We find no merit in this assignment.

In the second assignment of error the defendant contends that he has been deprived of due process of law in violation of the Fourteenth Amendment, and also in violation of section 8 of the Virginia Bill of Rights, by the refusal of the police justice for the city of Norfolk to conduct a preliminary hearing after he had been arrested on a warrant returnable to that court. It appears that, when the defendant insisted on having a preliminary hearing before witnesses were allowed to appear before the grand jury, the attorney for the Commonwealth dismissed the warrant. The defendant insists that the purpose of such dismissal was to deprive him of the preliminary hearing and hence of his constitutional rights.

In Jones v. Commonwealth, 86 Va. 661, 10 S.E. 1005, it was held that an accused who has been indicted in a court of record may be tried on the indictment without any preliminary hearing. We know of no reason why the Commonwealth could not lawfully dismiss the warrant against the accused. The Commonwealth's attorney had complete authority over the conduct of the prosecution and was at liberty to dismiss the warrant if he thought it would expedite the proceedings. We hold that, under these circumstances, the defendant had no right, either statutory or constitutional, to be afforded a preliminary hearing prior to the finding of the indictment or to his trial thereon.

The defendant also contends that it was error to admit in evidence the testimony of C. V. Allen, a former police officer, of a telephone conversation, the effect of which was that there had been an admission by the defendant to the witness that he had a list of police officers to whom he was paying protection money through a man he had taking care of the payoff down at police headquarters. The objection to the testimony is that there was not sufficient evidence to establish the identity of the defendant as the person with whom the witness was talking on the telephone. The witness, Allen, testified that he had heard of the list in question and was told by another officer that he thought Allen's name was on the list; that Allen then obtained from some person, whose name he...

To continue reading

Request your trial
20 cases
  • Wright v. Com., Record No. 2986-06-4.
    • United States
    • Court of Appeals of Virginia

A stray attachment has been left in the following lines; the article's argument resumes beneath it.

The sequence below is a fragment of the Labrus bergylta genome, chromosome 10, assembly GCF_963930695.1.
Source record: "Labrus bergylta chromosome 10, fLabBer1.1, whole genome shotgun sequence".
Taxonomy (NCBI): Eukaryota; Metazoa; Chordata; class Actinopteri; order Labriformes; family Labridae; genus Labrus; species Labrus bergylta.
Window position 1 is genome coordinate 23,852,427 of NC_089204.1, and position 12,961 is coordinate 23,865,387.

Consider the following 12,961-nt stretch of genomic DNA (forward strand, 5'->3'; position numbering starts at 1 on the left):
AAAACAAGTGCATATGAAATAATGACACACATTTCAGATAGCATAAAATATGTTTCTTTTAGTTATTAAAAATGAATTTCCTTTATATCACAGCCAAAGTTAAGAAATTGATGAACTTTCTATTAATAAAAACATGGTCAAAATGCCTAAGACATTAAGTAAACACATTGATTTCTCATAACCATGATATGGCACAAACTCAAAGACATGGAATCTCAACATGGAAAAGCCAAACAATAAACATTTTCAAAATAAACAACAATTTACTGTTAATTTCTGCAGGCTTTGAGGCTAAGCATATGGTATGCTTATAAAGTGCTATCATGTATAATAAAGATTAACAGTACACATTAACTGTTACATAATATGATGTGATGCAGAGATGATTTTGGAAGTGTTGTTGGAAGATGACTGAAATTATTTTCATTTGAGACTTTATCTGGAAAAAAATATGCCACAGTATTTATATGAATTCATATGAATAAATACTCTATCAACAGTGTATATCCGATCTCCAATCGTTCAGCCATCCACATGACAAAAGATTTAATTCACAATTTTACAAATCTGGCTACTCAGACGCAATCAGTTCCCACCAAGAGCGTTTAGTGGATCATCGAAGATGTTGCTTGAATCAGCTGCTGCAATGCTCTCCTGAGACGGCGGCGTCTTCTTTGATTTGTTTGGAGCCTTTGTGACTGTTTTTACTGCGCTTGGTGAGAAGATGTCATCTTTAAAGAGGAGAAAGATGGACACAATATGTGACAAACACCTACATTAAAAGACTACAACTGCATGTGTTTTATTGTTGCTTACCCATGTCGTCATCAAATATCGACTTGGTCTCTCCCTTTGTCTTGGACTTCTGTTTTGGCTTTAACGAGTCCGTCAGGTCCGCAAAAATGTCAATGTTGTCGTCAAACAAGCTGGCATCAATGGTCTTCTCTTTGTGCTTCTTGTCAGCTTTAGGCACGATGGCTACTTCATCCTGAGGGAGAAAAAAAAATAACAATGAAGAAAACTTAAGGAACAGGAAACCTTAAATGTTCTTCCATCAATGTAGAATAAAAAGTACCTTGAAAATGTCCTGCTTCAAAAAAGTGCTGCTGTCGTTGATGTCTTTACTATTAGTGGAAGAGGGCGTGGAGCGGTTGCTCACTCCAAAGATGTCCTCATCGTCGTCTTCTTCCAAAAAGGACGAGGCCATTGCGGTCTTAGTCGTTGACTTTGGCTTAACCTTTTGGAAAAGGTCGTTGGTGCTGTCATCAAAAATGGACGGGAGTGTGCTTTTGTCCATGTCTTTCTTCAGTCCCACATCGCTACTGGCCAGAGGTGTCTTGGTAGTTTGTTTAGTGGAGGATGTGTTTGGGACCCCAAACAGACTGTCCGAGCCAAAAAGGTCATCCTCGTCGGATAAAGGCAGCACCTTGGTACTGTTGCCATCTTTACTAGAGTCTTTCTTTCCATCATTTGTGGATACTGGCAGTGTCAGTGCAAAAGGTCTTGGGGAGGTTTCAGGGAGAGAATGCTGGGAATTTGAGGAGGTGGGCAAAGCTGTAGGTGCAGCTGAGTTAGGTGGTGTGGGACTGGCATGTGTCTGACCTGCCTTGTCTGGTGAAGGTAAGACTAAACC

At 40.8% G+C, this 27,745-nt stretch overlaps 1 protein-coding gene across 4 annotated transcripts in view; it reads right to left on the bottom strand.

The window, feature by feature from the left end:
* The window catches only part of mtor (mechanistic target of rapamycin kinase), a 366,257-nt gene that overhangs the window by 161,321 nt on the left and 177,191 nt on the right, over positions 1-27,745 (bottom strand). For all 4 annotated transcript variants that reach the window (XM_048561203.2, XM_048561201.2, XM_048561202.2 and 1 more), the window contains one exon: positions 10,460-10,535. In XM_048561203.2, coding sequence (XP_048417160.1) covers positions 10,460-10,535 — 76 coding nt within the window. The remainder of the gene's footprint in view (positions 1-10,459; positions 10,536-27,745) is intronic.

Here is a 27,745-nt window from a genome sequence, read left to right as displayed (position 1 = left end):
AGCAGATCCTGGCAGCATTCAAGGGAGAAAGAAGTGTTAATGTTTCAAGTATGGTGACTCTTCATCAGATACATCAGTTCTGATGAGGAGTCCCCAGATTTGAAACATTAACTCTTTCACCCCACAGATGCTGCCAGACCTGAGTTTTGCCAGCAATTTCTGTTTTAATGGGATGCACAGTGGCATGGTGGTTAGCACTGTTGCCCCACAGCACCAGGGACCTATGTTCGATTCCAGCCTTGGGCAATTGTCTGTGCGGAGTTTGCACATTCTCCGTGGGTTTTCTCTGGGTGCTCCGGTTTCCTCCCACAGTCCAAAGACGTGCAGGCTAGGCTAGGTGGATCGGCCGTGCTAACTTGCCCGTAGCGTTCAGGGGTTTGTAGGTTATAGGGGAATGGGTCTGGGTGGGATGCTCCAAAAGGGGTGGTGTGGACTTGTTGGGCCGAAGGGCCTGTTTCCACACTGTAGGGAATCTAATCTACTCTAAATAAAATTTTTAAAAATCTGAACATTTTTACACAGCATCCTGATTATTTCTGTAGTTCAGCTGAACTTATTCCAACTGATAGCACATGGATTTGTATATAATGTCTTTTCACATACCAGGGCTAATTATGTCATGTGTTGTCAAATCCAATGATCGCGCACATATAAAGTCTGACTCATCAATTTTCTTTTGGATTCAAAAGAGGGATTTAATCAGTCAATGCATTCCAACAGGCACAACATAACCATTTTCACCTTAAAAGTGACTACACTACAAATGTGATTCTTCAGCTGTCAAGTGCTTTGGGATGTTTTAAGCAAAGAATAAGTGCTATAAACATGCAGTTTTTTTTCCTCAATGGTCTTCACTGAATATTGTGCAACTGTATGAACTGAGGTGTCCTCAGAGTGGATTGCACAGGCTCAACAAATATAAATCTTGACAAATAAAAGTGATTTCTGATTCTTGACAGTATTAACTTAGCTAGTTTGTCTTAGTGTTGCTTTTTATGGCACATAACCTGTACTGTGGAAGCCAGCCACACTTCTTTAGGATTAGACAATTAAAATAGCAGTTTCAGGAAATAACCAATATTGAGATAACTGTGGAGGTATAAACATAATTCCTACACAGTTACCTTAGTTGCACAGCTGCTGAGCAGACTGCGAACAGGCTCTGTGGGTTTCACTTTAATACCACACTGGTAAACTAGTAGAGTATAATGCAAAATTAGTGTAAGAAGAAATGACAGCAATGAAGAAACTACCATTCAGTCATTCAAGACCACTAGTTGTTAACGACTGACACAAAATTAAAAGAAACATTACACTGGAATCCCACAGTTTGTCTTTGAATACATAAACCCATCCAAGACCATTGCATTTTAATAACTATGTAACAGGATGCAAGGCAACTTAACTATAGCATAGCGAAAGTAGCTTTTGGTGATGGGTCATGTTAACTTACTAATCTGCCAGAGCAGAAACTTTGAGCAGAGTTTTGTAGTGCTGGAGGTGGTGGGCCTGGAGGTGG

• October 28, 2008
    ...v. Commonwealth, 204 Va. 24, 31, 129 S.E.2d 22, 27 (1963), stating that the legislature had changed the holding in Benson v. Commonwealth, 190 Va. 744, 58 S.E.2d 312 (1950), "by granting an accused the right to a preliminary hearing when he has been arrested on a warrant charging a felony b......
  • Rankin v. Commonwealth
    • United States
    • Court of Appeals of Virginia
    • April 24, 2018
    ...of whether the appellant used reasonable force in relation to the harm threatened by the victim. See generally Benson v. Commonwealth, 190 Va. 744, 753, 58 S.E.2d 312, 316 (1950) (holding that the trial court properly excluded evidence that "would have tended to confuse the jury and distrac......
  • Butor v. Commonwealth, Record No. 0830-09-2 (Va. App. 2/23/2010)
    • United States
    • Court of Appeals of Virginia
    • February 23, 2010
    ...circumstances." Opanowich v. Commonwealth, 196 Va. 342, 351, 83 S.E.2d 432, 438 (1954) (citations omitted); accord Benson v. Commonwealth, 190 Va. 744, 751, 58 S.E.2d 312, 315 (1950). Although it is possible to establish a party's identity by circumstantial evidence, "[a] statement of his i......
  • Wright v. Com., Record No. 2986-06-4.
    • United States
    • Court of Appeals of Virginia
    • April 22, 2008
    ...statutory right to a preliminary hearing are in accord with this conclusion. In 1950, our Supreme Court decided Benson v. Commonwealth, 190 Va. 744, 58 S.E.2d 312 (1950). The defendant in Benson was arrested on a felony warrant and insisted that the police court (forerunner of the general d......
  • Request a trial to view additional results

VLEX uses login cookies to provide you with a better browsing experience. If you click on 'Accept' or continue browsing this site we consider that you accept our cookie policy. ACCEPT